In the immortal words of Violet Crawley, “What is a weekend?”. With Old Harold’s retirement,…
I’ve been in Lacombe for about 25 years and have yet to fully explore its offerings.
I lived in an apartment initially, first a one bedroom on the second floor with neighbours above, below, across the hall and on one side. On the other side, a set of stairs off my bedroom, which played a squeaky tune throughout the night, particularly the end of the month.
My plan was to be uncomfortable enough to move and buy a house when I had the chance. As it turned out, I had a plan B without really knowing it until a few years later when I signed a lease for the two bedroom unit on the other side of the stairs. Alas, I had a quiet bedroom, and a level of comfort making my dream of home ownership added rationalizations away. But as rent checks went out with nothing in return, my fiscal self said hey, it’s time.
The search was on. I checked ads, contacted a few realtors, went to one showing after another. I didn’t know what I wanted, but when I walked in for a showing brimming with expectations, I’d find out what I didn’t want.
Most problems were design flaws such as a long narrow master bedroom, basement dungeons, or standing on the balcony of a perfect place with a backyard fenced on five sides half covering discarded appliances and cars. After picking through what Lacombe had to offer, I decided to explore options to build.
I reached out to Red Deer, where I grew up, and a family friend in the realty and housing business. He dropped by and we were headed out the door to check out a development, when he showed me a new listing that would be on the way. It was everything I didn’t know I wanted. After an offer and counter offer it was mine.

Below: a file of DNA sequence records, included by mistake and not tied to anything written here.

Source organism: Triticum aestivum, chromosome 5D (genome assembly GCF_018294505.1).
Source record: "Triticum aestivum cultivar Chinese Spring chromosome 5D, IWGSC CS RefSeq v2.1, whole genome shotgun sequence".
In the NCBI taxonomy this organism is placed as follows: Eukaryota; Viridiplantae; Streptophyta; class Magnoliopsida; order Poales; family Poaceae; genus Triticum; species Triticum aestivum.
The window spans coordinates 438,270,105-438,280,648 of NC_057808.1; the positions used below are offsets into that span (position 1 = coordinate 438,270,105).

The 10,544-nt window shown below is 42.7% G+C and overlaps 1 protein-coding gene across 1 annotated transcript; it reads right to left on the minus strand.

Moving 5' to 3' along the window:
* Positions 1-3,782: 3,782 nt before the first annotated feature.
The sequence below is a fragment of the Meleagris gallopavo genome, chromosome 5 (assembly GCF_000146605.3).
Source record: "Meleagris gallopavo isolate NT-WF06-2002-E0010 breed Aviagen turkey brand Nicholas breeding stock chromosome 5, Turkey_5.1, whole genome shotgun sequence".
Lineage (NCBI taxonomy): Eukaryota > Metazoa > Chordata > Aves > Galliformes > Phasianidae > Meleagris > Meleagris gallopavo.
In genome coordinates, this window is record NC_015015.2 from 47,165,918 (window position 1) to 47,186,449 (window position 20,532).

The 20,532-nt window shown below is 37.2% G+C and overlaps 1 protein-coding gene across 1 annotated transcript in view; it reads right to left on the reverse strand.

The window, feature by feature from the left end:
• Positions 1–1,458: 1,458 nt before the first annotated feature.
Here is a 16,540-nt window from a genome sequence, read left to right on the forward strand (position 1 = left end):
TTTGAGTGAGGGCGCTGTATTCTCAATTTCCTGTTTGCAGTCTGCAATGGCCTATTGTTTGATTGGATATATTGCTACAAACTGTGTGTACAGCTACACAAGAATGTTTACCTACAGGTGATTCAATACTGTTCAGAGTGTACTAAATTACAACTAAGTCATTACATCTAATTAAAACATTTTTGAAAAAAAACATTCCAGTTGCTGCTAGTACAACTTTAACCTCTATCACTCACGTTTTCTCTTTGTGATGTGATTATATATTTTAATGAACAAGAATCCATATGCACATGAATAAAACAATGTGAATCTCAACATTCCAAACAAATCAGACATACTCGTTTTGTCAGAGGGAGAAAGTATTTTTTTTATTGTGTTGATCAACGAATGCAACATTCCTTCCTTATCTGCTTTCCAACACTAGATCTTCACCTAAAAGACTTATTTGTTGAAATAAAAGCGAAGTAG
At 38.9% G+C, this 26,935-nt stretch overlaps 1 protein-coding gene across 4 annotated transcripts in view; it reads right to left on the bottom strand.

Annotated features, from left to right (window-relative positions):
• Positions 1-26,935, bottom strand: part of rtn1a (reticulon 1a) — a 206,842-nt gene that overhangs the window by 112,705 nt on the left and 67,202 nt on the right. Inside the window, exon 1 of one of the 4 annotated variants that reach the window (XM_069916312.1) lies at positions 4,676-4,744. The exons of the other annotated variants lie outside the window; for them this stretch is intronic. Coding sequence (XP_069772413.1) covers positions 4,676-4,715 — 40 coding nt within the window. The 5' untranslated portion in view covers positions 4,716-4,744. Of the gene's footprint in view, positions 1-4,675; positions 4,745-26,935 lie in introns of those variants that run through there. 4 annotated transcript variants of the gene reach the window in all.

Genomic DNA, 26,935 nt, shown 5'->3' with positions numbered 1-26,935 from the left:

As it turned out, I didn’t have to get to know all my neighbours. When surveying my new garden, and dreaming of crops to come, a familiar face crossed the alley to shake hands. A golf buddy of golf buddies. One degree of separation in my family of Lacombe Golf and Country Club members. We exchanged obligatory lies and he gave me the lowdown on the other neighbours, and I told him it was my first place and I would be signing the mortgage in the morning.
They say after marriage, buying a house, your first house, is one of the most stressful events in adulthood. When I rolled up to the bank, I had to will my limbs to move. Checking in for my appointment at the bank, the teller’s reply echoed in my head and my inner voice said there’s no shame in running.
I sat for a moment to run through my options, and before deciding heard “the manager will see you now”. I glanced at the manager’s doorway, and standing there with a big fat smile was my friend of a friend, and my new friend from across the alley with pen in hand to sign up for 25 years of easy payments.